You may have seen rows upon rows of potted plants, looking so pleasing and beautiful, and wished you could grow them too. Have you?

If you are a pet parent these thoughts seem far-fetched, especially if you own a cat. The chances your cat ruins the plants are highly likely, out of curiosity or by peeing in them. 

So does that mean if you have a cat, you can’t have a plant? No, it’s possible to have a plant and a cat at the same time but with the right measures to save your plant.

But what are these measures and why do they need to be taken? Let’s find out.

Cat Peeing In Plants: How To Solve This Issue?

Why Do Cats Pee In Plants?

Your cat may be trying to tell you something if it is peeing in the plants frequently or the reason can be more instinctual.

Cats are wild animals, their instincts lie in the jungle and the soil in the plants. The soil feels familiar to them and hence they like relieving themselves in the soil.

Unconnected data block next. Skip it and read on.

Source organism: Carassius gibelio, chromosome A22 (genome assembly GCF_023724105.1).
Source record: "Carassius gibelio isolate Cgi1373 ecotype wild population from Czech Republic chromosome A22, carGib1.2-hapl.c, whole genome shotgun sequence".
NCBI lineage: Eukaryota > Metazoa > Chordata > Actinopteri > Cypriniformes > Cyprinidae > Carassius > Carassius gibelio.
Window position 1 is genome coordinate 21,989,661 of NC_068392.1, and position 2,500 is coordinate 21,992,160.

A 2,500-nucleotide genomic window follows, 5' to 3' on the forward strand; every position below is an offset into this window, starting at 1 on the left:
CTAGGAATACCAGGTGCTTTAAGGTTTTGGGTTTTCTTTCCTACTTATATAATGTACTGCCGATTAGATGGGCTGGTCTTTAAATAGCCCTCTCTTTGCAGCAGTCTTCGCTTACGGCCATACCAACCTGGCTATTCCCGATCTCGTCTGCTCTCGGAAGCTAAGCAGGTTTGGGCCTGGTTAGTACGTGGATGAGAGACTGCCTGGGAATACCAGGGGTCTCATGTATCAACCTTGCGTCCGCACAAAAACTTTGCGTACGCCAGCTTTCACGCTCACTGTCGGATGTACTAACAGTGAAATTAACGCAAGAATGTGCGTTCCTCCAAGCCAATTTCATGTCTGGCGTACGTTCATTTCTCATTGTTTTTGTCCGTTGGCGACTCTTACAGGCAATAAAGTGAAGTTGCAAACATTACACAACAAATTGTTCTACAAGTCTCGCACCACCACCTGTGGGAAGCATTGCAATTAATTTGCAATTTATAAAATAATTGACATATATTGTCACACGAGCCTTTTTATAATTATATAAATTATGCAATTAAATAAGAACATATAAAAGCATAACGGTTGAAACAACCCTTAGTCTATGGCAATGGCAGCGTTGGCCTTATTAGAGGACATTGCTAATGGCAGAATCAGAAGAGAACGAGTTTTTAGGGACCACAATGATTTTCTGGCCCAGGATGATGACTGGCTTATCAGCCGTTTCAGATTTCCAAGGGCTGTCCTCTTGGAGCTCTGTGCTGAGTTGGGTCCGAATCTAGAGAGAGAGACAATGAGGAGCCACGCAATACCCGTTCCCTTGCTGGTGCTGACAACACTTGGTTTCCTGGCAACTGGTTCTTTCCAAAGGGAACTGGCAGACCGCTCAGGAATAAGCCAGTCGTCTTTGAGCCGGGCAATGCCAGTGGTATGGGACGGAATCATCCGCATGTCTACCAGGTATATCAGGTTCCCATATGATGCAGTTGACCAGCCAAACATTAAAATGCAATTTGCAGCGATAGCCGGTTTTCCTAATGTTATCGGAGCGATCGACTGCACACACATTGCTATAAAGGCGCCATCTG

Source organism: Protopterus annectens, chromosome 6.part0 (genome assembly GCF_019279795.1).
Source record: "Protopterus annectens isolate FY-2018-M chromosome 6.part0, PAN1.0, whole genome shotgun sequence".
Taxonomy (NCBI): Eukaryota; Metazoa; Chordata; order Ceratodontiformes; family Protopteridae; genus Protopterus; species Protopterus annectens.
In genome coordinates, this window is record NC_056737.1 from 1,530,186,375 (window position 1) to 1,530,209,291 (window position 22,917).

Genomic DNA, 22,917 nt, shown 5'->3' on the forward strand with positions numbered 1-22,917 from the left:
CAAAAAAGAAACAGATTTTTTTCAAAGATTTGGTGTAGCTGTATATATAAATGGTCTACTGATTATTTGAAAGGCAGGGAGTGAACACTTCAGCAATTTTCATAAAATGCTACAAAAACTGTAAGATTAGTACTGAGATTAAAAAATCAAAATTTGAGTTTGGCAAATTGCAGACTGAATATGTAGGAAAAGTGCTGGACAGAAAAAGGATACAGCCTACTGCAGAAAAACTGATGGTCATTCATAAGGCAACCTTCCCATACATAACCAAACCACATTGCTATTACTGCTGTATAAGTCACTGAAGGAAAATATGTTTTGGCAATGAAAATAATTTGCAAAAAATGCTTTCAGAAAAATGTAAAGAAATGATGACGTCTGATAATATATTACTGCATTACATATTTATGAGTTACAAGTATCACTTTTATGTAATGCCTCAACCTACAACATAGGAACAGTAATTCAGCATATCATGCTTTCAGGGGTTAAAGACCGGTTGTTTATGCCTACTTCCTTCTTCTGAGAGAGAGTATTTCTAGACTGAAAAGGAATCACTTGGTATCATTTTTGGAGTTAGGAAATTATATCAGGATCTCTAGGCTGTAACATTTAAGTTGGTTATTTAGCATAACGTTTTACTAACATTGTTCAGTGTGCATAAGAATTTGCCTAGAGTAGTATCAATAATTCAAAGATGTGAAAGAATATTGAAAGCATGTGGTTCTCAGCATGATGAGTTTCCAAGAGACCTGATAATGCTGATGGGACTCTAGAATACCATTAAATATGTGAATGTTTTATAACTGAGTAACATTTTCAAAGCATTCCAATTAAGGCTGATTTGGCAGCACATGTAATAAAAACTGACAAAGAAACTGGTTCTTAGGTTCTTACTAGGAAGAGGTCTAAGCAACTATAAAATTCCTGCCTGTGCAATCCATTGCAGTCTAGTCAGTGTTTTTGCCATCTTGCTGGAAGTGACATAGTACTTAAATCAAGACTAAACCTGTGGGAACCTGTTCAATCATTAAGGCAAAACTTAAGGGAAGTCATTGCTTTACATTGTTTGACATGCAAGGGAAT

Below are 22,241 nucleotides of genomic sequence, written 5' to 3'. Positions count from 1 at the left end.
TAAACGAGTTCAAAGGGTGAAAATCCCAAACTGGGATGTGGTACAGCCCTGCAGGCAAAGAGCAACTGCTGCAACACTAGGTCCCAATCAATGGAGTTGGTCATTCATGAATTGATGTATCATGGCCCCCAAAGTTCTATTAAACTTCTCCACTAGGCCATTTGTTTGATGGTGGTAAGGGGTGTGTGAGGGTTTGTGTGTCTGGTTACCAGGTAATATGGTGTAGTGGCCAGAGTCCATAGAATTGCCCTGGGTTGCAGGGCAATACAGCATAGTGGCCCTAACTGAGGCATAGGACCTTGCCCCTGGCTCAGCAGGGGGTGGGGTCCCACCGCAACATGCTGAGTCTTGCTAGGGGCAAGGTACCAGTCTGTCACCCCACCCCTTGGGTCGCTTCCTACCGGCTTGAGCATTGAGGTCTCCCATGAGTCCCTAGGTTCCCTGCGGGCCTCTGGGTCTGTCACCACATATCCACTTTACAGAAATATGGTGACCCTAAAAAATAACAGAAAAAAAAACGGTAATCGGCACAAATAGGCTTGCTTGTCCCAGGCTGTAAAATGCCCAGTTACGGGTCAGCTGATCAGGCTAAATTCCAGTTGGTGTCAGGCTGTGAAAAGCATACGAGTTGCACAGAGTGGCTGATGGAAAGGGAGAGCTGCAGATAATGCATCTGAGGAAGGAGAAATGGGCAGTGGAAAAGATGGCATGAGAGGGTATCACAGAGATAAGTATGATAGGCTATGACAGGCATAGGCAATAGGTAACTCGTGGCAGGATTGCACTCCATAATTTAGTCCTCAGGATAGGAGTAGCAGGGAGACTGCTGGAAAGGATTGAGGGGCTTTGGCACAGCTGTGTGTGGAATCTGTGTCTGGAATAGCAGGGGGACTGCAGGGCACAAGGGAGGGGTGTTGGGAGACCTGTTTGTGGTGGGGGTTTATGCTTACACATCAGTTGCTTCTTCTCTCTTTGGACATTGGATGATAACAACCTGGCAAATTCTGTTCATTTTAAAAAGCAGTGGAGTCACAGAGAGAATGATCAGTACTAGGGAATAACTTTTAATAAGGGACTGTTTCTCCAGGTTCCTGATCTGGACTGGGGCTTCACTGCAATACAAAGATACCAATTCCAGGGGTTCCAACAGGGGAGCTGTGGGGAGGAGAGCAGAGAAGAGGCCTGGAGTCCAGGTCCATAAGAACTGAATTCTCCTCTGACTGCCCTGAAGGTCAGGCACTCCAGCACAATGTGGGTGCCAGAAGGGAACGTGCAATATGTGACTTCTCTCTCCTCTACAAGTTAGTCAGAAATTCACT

The soil is also soft, cats like relieving themselves on soft surfaces or surfaces which feel soft before and after they pee on them. The soil in the potted plants acts the same for cats and they like relieving themselves in the soil of potted plants. 

The familiarity of soil may appeal to your cat but peeing in the plants could be an indication too. When your cat pees anywhere other than its litter box it is a hint that it is not liking the litter box

The cat may stop using the litter box if it is not clean, cats do not use dirty litter boxes and would find another place to relieve themselves. 

Else, if the litter box is clean and the cat is still not using it, it may be because the location of the litter box is not to the liking of your cat.

If the litter box is dismissed by the cats, they could pee anywhere around the house. If you have potted plants around the house. It may be even more convenient for your cat as it would find something more familiar to the wild and it would appeal to its instincts.

Is Cat Pee Bad For Plants?

Is Cat Pee Bad For Plants?

Imagine having a collection of potted plants and a cat, one day you walk into the room of your plants and smell the stench of cat urine. You know, your cat has used your plants as its toilet, the first thing you might be thinking is, will your plants be ok?